FACT CHECK: Was A Man Arrested For Wearing A ‘We The People’ Shirt?

Hannah Hudnall | Fact Check Reporter

A video shared on Facebook purportedly shows a man being arrested for wearing a shirt with the phrase “We the people” and a picture of the Statue of Liberty on it.

Verdict: False

The video shows a man being removed from a Utah Senate Revenue and Taxation Committee meeting for refusing to remove a political sticker, not because of his shirt.

Fact Check:

The video, shared over 450 times, appears to show a man being questioned by two police officers during a public meeting. “Arrested for wearing a Tshirt that says ‘We The People’ and has a picture of the ‘Statue of Liberty,'” the video’s caption claims.

The caption is inaccurate. An internet search revealed several videos and pictures of the same incident were shared on Twitter on March 1 by Daniel Woodruff, a reporter for KUTV, who explained they took place at a Utah Senate Revenue and Taxation Committee meeting.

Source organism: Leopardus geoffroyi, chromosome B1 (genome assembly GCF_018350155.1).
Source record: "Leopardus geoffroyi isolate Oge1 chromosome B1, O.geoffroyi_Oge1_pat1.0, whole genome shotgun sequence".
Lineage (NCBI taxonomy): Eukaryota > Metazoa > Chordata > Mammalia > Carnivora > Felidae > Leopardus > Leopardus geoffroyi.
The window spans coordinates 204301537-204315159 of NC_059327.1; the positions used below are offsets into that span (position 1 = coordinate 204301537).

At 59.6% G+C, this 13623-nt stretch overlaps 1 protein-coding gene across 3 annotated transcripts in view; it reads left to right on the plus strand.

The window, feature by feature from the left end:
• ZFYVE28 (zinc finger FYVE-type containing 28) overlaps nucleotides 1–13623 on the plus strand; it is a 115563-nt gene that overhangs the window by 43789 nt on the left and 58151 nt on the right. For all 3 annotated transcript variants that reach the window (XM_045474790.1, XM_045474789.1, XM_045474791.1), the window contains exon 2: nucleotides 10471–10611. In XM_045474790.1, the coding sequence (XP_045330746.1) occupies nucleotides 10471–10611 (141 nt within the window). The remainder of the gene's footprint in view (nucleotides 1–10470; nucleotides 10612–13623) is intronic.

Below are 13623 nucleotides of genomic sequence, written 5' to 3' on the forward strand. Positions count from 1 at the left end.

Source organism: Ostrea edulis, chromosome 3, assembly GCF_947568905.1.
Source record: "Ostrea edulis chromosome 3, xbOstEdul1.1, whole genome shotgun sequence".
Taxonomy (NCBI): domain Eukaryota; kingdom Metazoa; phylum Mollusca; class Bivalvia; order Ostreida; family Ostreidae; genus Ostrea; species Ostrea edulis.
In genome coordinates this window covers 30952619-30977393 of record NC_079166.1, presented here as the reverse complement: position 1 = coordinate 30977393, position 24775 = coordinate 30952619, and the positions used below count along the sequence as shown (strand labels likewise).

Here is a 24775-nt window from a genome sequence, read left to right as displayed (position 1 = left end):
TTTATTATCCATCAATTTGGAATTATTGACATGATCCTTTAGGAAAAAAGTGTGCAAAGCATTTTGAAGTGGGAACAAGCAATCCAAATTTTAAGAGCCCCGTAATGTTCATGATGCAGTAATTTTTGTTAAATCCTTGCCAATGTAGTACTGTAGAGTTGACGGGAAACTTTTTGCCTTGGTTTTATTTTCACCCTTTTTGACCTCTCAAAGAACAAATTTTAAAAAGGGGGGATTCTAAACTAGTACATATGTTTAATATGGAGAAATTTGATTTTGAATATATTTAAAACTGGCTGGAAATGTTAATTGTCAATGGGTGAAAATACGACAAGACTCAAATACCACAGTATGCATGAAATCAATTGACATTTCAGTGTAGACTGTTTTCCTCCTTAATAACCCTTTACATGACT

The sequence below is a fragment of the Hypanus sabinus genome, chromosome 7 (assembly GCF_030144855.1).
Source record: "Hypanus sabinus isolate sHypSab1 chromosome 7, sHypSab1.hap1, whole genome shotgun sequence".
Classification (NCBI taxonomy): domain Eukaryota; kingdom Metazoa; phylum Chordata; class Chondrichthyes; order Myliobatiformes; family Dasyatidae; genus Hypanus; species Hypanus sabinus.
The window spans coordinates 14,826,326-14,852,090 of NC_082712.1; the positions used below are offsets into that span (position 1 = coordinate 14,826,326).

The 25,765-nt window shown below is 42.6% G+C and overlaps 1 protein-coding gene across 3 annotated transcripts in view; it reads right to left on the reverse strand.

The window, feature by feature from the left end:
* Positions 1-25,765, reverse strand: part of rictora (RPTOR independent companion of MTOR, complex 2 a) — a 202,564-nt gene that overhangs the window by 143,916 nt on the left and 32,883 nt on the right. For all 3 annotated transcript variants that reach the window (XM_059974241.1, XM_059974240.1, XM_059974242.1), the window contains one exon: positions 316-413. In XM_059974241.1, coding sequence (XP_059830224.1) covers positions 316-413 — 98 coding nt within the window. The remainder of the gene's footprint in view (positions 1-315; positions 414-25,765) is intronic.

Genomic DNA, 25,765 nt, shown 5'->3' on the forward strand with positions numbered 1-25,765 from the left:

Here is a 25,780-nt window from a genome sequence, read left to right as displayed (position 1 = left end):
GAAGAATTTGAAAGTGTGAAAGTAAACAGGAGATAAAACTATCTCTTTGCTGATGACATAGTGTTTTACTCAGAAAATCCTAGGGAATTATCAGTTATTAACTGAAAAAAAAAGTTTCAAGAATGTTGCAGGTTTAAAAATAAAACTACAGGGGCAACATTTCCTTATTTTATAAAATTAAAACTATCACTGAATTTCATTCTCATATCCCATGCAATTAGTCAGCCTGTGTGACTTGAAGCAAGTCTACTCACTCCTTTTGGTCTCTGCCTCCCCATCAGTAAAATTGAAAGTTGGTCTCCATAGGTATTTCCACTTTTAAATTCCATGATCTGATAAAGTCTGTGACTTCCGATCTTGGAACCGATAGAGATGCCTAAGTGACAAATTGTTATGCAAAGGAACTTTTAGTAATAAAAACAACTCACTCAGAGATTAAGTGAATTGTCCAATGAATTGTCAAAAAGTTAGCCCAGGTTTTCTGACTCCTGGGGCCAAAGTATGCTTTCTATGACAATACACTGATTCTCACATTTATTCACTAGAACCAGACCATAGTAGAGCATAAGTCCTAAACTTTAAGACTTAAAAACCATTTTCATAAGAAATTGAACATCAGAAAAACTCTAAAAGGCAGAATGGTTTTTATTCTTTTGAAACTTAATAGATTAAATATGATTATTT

“Things just got heated FAST as the UHP took away the guy in cuffs after he didn’t comply with what they were asking him to do. People here are angry,” one tweet reads.

The man shown in the video was removed from the meeting for breaking the Senate committee’s rules of decorum by refusing to remove his “Pro-HB-60” sticker, which reportedly read “Vote yes on HB60,” KUTV reported. The man was cited for disrupting a public meeting after he refused to leave and was released shortly after, the outlet reported. Both KUTV and The Salt Lake Tribune reported on the incident, yet neither mentioned the man being arrested for his shirt.

House Bill 60, also known as H.B. 60, was a proposed bill that would enact “a prohibition on the use of an individual’s immunity status by places of public accommodation, governmental entities, and employers,” according to its text. (RELATED: Does This Video Show A French Doctor Being Arrested For Prescribing Ivermectin?)

Utah State Sen. Dan McCay had warned attendees about breaking rules of decorum prior to the incident, specifically stating that stickers and posters were not allowed, according to The Salt Lake Tribune. The committee approved the bill by a vote of 7-2, sending it to the full Utah State Senate, the outlet reported.

Hannah Hudnall

Fact Check Reporter


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